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Commentary :: Politics : War and Militarism
11 Mar 2008
Clinton and Obama each maintain that if elected they will immediately take steps to end the war in Iraq. But there is good reason to look at the fine print of their programs very carefully. Neither will end it quickly nor bring all the troops home.
By Jack A. Smith
March 10, 2008, Activist Newsletter

If right wing Republican Sen. John McCain wins the November presidential election, he says the war in Iraq will continue indefinitely until a U.S. victory, even suggesting seriously that 100 years in Iraq "would be fine with me."

But what if, as most of the peace movement hopes, Democratic Sens. Hillary Rodham Clinton or Barack Obama becomes president? Both pledge to end the war. Clinton says "It is time to begin ending this war -- not next year, not next month -- but today." Obama most recently has declared: "I will bring this war to an end in 2009." These are encouraging words. What do they mean?

Given that Clinton approaches the Iraq war from the political center-right perspective that characterizes her foreign policy outlook, and Obama from the centrist vision that forms his view of international affairs, it is constructive to delve deeper into their campaign pronouncements. After all, neither contender has refuted earlier statements that not all U.S. troops will be removed from Iraq by the end of their first term in January 2012.

Clinton supported the war from the beginning, ignoring the grave doubts expressed by progressive Democrats who participated in the historic "preemptive" antiwar demonstrations that took place from September 2002 through March 2003, when the invasion began.

During the 2004 election campaign Sen. Clinton adopted the platform embraced by Sen. John F. Kerry, the Democratic presidential candidate, which amounted to criticizing President Bush for a blundering inability to attain an unambiguous victory against the resistance movement, declaring that only the Democrats could win the war. Under great constituent pressure during the 2006 congressional election campaign, Clinton began gravitating toward a limited antiwar position which accelerated last year when she entered the campaign for the Democratic presidential nomination.

Obama opposed the war beginning in September 2002 as an Illinois state legislator through his 2004 campaign for a Senate seat, promising at the time not to vote for further funding of the war. But when he entered the U.S. Senate in January 2005 he began to distance himself from the peace issue. During his first two years in the upper chamber he voted along with Clinton to fund the war several times, allocating over $300 billion in the process.

The March 9 New York Times described Obama this way: "He was cautious — even on the Iraq war, which he had opposed as a Senate candidate. He voted against the withdrawal of troops and proposed legislation calling for a drawdown only after he was running for president and polls showed voters favoring it…. He disappointed some Democrats by not taking a more prominent role in opposition to the war — he voted against a troops withdrawal proposal by Sens. John Kerry and Russ Feingold in June 2006, arguing that a firm date on withdrawal would hamstring diplomats and military commanders in the field."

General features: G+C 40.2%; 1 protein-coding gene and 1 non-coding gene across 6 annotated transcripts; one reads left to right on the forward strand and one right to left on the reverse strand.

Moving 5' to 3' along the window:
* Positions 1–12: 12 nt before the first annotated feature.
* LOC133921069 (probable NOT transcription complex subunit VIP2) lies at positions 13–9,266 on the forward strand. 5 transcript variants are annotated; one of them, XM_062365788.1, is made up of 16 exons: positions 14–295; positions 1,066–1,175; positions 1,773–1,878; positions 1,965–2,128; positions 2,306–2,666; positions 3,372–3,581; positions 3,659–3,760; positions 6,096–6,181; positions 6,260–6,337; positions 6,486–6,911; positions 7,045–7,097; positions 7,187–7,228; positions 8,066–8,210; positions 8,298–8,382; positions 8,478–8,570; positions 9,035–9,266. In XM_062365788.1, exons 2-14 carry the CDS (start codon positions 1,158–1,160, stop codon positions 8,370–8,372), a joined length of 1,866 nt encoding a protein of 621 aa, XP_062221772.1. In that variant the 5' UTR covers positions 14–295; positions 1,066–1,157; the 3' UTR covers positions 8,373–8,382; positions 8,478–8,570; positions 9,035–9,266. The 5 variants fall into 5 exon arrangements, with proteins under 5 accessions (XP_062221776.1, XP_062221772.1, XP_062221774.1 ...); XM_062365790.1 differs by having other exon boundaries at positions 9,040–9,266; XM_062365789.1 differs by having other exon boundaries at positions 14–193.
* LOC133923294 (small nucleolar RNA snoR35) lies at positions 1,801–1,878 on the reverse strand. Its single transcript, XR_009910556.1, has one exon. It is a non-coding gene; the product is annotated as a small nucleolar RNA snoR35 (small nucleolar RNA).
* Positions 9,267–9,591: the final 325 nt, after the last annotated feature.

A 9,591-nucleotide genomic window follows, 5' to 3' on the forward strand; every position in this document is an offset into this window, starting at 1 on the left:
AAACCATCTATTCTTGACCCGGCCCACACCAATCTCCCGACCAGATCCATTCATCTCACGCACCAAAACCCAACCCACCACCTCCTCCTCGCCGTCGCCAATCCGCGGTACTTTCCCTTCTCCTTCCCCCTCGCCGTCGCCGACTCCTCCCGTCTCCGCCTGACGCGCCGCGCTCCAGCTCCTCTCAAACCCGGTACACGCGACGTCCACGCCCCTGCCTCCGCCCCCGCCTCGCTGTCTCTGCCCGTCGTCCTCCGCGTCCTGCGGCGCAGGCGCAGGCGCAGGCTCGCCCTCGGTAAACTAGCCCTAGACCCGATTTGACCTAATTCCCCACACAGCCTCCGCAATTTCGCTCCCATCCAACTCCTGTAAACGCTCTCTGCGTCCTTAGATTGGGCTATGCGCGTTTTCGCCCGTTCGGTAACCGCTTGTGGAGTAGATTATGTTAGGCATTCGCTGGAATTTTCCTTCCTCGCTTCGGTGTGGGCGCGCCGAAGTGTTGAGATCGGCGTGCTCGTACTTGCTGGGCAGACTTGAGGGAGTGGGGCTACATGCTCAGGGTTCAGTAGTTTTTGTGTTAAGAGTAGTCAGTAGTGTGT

By 2007, as the presidential nomination campaign season got underway in a party where 90% of its supporters wanted to end the war within a year, Clinton and Obama declared themselves antiwar candidates. They voted that spring in favor of a proposal to begin the gradual withdrawal of some American troops. A few months later, not wanting to be outdone by the other, both for the first time voted to cut off funding on a supplementary war spending bill that was already doomed, and thus they would not be held accountable.

Here is Clinton's position today, according to her campaign website March 10: "We have heard for years now that as the Iraqis stand up, our troops will stand down. Every year, we hear about how next year they may start coming home. Now we are hearing a new version of that yet again from the president as he has more troops in Iraq than ever and the Iraqi government is more fractured and ineffective than ever. Well, the right strategy before the surge and post-escalation is the same: start bringing home America's troops now."

Clinton promises to begin a "phased redeployment" of American troops within her first two months in office. She would "focus American aid efforts during our redeployment on stabilizing Iraq, not propping up the Iraqi government." In addition, a President Clinton intends to launch an "intensive diplomatic initiative" that would bring together U.S. allies, the UN, "other global powers, and all of the states bordering Iraq," the purpose being "to create a stable Iraq."

Clinton's campaign headquarters then declares: "And as we replace military force with diplomacy and global leadership, Hillary will not lose sight of our very real strategic interests in the region. She would devote the resources we need to fight terrorism and will order specialized units to engage in narrow and targeted operations against al Qaeda and other terrorist organizations in the region."

Here is Obama's position, based on his March 10 website, which makes no mention, incidentally, of the Feb. 19 pledge to end the war next year: "Obama will immediately begin to remove our troops from Iraq. He will remove one to two combat brigades each month, and have all of our combat brigades out of Iraq within 16 months [May 2010]. Obama will make it clear that we will not build any permanent bases in Iraq. He will keep some troops in Iraq to protect our embassy and diplomats [and to train Iraqi troops, it is stated later]; if al Qaeda attempts to build a base within Iraq, he will keep troops in Iraq or elsewhere in the region to carry out targeted strikes on al Qaeda.